permitted to allow the ox to walk in its normal manner, and yet we see that
one is obligated if his ox does damage while walking!
However, others point out that this is exactly why one is exempt from
damages caused by Shen and Regel in Reshus ha'Rabim (see ROSH 1:1). When a
person walks his ox through a neighbor's field, he indeed must be careful
that it not cause damage even in the normal manner of walking.
2. RABEINU YONAH (beginning of Avos) writes that we learn the Isur to damage
another person's property from Lo Sigzol,. This is also the implication of
the TUR (beginning of Choshen Mishpat 378).
It is not clear how the prohibition to cause damage can be learned from the
prohibition against stealing, since that prohibition is only transgressed
when the thief does an act of *Kinyan* on the other person's property (see
Bava Metzia 26b). Perhaps he means that it is learned from a "Meh ha'Tzad"
from Lo Sigzol and from the prohibitions of Ona'ah and Rivis (see 61a).
Similarly, the RASHASH in Kesuvos (18a) and the KEHILOS YAKOV (Bava Kama #1)
suggest that the prohibition to cause damage is learned from the Mitzvah of
Hashavas Aveidah; if one is obligated to return another's property, then one
certainly is not allowed to harm another's property.
3. The YAD RAMAH (Bava Basra 26a, #107) writes that the prohibition to
damage another's property is learned from "Lifnei Iver Lo Siten Michshol"
(Vayikra 19:14) and "v'Ahavta l'Rei'acha Kamocha" (Vayikra 19:18), Mitzvos
that teach moral obligations.
As the BRISKER RAV (beginning of Hilchos Nizkei Mamon) explains, the Rif was
not satisfied with Rashi's explanation, because if a Toldah is completely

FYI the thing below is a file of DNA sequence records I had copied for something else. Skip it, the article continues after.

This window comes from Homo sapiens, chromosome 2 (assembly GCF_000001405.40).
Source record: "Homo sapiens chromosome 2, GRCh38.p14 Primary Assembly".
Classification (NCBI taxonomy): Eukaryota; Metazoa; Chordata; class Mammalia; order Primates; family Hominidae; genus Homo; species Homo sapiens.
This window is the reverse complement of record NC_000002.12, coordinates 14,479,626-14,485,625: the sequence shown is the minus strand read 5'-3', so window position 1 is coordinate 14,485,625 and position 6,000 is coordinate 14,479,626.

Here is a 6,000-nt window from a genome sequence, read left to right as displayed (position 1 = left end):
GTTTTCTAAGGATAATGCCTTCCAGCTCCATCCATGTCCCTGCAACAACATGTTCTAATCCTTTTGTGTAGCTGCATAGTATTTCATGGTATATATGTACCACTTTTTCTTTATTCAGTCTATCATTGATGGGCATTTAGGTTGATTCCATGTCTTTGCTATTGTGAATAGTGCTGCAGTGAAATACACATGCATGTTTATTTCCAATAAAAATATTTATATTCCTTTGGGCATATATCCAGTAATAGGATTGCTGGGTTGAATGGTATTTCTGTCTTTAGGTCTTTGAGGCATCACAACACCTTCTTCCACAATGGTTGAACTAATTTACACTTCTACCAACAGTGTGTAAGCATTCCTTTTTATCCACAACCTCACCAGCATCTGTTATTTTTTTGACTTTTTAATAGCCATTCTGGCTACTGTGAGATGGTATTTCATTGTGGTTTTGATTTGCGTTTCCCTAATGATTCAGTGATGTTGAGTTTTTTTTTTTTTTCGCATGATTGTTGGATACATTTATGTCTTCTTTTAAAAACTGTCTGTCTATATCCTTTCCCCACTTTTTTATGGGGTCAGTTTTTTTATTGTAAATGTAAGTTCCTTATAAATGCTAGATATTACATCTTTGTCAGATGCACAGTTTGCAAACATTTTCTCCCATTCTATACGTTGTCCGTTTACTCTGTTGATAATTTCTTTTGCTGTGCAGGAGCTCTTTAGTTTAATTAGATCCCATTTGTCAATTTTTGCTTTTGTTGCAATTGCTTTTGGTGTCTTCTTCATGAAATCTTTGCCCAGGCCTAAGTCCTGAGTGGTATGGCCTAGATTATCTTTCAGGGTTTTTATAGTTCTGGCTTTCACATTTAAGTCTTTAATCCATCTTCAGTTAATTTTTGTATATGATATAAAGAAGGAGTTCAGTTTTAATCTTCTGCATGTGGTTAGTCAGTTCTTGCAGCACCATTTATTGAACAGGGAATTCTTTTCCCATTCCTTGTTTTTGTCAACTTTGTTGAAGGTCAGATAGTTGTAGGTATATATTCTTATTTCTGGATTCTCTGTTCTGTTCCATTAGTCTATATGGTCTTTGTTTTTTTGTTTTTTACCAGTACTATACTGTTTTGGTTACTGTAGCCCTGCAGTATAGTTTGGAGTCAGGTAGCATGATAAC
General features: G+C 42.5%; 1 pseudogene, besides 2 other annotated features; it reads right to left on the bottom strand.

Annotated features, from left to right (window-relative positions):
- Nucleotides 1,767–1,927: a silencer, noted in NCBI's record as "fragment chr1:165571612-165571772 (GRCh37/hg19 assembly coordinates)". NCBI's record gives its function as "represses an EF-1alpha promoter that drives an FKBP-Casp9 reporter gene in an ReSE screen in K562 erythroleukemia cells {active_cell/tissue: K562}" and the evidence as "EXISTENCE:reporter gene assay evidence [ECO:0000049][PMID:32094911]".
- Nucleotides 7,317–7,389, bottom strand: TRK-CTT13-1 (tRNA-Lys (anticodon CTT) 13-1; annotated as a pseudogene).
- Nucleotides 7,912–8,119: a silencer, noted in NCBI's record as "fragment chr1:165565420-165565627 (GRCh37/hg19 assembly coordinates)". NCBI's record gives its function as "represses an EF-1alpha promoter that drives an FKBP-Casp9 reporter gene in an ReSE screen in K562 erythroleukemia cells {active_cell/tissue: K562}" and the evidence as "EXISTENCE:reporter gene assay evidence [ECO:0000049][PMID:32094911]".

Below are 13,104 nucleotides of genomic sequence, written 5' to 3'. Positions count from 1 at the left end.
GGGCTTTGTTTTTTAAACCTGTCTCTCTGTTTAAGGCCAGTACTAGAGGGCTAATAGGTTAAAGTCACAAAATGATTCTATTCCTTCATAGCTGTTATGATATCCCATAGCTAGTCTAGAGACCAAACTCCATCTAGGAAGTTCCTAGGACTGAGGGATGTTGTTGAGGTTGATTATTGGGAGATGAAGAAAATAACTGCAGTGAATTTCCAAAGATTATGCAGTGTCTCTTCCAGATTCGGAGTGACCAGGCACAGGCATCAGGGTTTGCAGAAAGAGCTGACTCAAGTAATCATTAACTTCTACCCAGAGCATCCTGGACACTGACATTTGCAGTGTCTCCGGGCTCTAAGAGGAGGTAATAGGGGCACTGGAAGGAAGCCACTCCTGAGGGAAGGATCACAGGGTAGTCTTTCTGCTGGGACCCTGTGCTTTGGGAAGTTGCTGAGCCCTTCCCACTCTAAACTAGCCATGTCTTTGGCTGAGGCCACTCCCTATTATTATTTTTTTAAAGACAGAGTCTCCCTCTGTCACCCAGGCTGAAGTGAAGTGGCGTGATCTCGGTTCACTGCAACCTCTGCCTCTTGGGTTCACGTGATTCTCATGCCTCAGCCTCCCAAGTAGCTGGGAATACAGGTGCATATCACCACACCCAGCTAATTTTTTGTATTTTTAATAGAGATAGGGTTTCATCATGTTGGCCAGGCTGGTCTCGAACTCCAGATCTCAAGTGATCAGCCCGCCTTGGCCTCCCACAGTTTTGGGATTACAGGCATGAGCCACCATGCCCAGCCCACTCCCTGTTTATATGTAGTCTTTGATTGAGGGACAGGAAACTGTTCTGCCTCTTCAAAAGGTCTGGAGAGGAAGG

exempt from liability, then it should not be called a Toldah altogether.
Therefore, he preferred to explain that the Gemara's question is whether the
Toldah has certain leniencies that the Av does not have.
Why did the Rif need to point out that the Av of Keren Tamah pays Chatzi
Nezek? Even if there would be no Av that pays Chatzi Nezek, we should still
question whether the Toldos are dealt with more leniently than the Avos and
one only needs to pay Chatzi Nezek instead of Nezek Shalem for them?
The ROSH answers that had we not found an Av that has these leniencies, we
would not have questioned whether the Toldah has original leniencies of its
own. Once we find that it is possible for a Mazik to pay in such a manner,
we are willing to consider the possibility that a Toldah pays in such a
manner. (The NACHALAS DAVID offers a similar explanation, although he does
not understand this to be the intent of the Rosh.)
(c) The BRISKER RAV interprets the Rif's words differently. He points out
from a number of Gemaras and Rishonim that there are times when it seems
that a Mazik which is learned from a Binyan Av *could* be more severe than
the Avos from which it was derived. To explain this, he suggests (as the
Gemara concludes on 5b) that the Torah did not write the various Avos in
order to teach their basic obligation, since it is possible to derive the
basic obligation for all of them through a Meh Matzinu from Keren and Bor.
Rather, the Torah writes the Avos in order to teach the specific leniencies
that apply to each one (for example, that one pays Chatzi Nezek for Keren
when it is a Tam, that one is exempt for Shen and Regel in Reshus ha'Rabim,
that there is no liability for a Bor that damages Adam or Kelim, and that
there is no liability for an Esh that damages items that are hidden,
The Brisker Rav suggests that according to this, the specific exemptions and
leniencies should apply only to a Mazik that bears the "Shem Av" of the Av
for which the leniency was originally given. Therefore, if a Mazik is
derived through a Meh Matzinu between Keren and Bor, since it is does not
have the title, or "Shem Av," of Keren nor the title of Bor, its laws will
be more strict than the laws of both Keren and Bor and it will be liable in
This, he suggests, is the intention of the Rif. According to the Rif, the
Gemara is asking whether the Toldos have the "Shem Av" of their respective
Av, and therefore a Toldah of Keren, for example, pays Chatzi Nezek, or
whether they do not retain the "Shem Av" and therefore a Toldah of Keren
pays Nezek Shalem.